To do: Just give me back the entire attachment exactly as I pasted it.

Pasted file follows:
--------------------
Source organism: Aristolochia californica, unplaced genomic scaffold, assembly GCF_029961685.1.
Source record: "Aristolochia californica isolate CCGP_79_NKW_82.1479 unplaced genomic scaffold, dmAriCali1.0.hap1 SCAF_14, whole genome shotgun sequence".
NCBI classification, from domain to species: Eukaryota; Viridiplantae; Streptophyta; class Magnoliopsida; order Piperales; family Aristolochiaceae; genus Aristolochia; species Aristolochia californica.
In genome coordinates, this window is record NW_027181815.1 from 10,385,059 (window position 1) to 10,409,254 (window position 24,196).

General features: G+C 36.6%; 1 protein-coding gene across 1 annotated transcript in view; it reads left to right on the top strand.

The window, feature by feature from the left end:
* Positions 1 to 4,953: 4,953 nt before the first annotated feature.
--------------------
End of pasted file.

Source organism: Aristolochia californica, unplaced genomic scaffold, assembly GCF_029961685.1.
Source record: "Aristolochia californica isolate CCGP_79_NKW_82.1479 unplaced genomic scaffold, dmAriCali1.0.hap1 SCAF_14, whole genome shotgun sequence".
NCBI classification, from domain to species: Eukaryota; Viridiplantae; Streptophyta; class Magnoliopsida; order Piperales; family Aristolochiaceae; genus Aristolochia; species Aristolochia californica.
In genome coordinates, this window is record NW_027181815.1 from 10,385,059 (window position 1) to 10,409,254 (window position 24,196).

General features: G+C 36.6%; 1 protein-coding gene across 1 annotated transcript in view; it reads left to right on the top strand.

The window, feature by feature from the left end:
* Positions 1 to 4,953: 4,953 nt before the first annotated feature.